Labor Series: Pt 3 ~ Are there Legitimate Farm Apprenticeship Programs?

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Apprentices harvest Swiss chard. Photo credit: Marta Abel

Many family farms with interns, also known as apprentices, have incurred heavy fines in the last few years for non-compliance with employment and workers’ compensation laws. Whether you call it an “internship”, “apprenticeship”, or “volunteer”, they are all considered the same under the federal labor law, and therefore fit in the legal definition of an employer-employee relationship. (There are a few rare, specific exemptions, but not applicable to most situations.)

While it is not recommended, many farmers choose to “fly under the radar” by hiring part-time or full-time help with customized payment plans. Examples of these payment plans could be paying a fixed price for a period of time, paying in-kind partially or fully, or establishing interns/apprentices as 1099 contractors (no, this is not legal!). Many have gotten away with these scenarios, but be warned that there are risks associated with loose arrangements.

So what are the parameters of a legal apprenticeship program? Read on as we share some legal ways, outlined in the CA Guide to Labor Laws for Small Farmers, published by ATTRA/NCAT and CA FarmLink, to hire part-time or full-time help.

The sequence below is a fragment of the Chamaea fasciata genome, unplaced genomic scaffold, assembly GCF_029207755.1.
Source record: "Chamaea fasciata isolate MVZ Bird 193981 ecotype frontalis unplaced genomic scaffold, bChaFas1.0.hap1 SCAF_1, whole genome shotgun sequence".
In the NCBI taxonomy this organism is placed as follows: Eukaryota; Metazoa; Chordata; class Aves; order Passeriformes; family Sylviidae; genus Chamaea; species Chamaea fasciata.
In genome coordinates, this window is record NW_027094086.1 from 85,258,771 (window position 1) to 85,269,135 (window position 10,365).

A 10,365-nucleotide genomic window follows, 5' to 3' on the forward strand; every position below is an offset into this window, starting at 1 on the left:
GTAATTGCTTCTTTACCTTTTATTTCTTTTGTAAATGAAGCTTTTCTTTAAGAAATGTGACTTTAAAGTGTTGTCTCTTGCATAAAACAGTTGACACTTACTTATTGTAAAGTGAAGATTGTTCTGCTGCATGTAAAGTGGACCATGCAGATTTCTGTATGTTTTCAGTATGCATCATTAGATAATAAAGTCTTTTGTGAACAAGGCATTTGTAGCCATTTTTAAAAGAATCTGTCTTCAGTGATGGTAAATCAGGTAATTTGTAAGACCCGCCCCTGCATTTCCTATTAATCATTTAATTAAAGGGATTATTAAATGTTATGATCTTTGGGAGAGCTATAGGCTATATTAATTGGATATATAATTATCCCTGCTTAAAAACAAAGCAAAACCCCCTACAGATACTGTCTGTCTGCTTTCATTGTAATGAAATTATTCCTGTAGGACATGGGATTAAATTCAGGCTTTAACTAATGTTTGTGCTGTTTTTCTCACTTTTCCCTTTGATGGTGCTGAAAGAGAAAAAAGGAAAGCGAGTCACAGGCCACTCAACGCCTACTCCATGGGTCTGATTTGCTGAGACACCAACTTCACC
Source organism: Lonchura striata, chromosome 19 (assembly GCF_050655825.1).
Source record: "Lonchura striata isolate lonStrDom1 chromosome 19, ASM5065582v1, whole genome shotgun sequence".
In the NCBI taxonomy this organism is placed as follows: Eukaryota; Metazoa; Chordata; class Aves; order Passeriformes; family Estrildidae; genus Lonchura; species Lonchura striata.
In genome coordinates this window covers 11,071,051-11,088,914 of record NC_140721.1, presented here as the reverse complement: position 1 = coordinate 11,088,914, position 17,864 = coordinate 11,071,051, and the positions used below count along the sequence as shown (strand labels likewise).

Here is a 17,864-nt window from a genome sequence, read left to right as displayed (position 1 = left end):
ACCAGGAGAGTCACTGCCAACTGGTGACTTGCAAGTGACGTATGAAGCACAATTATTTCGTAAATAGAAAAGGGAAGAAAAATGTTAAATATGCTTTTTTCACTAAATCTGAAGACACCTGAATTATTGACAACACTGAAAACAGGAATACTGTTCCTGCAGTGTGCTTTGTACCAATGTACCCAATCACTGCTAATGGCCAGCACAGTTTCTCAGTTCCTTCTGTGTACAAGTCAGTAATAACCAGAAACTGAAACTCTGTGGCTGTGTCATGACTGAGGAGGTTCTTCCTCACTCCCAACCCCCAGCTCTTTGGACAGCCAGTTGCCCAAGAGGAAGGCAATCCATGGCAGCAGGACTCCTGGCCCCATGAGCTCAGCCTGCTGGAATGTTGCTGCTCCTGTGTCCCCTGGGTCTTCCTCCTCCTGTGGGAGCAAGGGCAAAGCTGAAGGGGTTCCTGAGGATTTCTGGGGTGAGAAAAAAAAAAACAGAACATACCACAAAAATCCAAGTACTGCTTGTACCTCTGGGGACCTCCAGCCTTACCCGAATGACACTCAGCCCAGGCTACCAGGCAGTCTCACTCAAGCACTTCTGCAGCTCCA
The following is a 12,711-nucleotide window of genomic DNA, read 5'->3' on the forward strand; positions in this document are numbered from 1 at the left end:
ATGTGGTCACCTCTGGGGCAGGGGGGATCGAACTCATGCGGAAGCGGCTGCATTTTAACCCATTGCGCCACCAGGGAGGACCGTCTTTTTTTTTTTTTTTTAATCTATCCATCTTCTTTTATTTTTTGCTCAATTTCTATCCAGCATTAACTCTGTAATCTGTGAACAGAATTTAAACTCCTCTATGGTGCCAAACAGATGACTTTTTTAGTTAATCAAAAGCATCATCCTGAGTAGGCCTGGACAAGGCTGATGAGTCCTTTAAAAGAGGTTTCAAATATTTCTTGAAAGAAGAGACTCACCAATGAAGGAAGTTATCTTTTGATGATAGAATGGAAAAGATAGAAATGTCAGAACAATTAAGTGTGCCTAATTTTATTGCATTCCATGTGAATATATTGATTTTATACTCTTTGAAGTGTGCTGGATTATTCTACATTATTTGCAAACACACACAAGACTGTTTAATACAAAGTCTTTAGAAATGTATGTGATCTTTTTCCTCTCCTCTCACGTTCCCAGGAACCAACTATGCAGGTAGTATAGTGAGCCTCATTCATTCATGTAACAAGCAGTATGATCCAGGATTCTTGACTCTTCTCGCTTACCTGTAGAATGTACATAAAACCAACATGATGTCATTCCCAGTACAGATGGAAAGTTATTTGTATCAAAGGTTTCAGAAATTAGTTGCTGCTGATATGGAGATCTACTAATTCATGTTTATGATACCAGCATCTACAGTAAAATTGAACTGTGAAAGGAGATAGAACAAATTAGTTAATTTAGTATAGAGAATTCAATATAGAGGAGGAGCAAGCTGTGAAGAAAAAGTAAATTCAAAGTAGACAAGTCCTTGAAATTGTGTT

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Farm Hack Davis – DIY Farm Innovation!

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Farm Hack is a community-driven movement that brings farmers together with engineers, builders, welders, architects, software designers, and other skilled non-farmers to develop, document and build accessible, appropriate technology for more resilient agriculture. It’s based on the principles of sharing, open publication, and the evolution of design.  And, the first one in California is taking place in Davis on November 16-17!

Written by guest blogger, Marisa Alcorta of ATTRA/NCAT.

High tech agriculture, here’s your answer to how small and mid-size farms will feed the world: one region at a time. Guided by high ideals, which include self-determination, democracy, and open source sharing, Farm Hack has developed a community of 20,000 members who design, develop, improve and share tools that make farming and food production accessible to all. This community exists both on-line and in person, with most of the design work and collaboration happening at events held on farms across the country.

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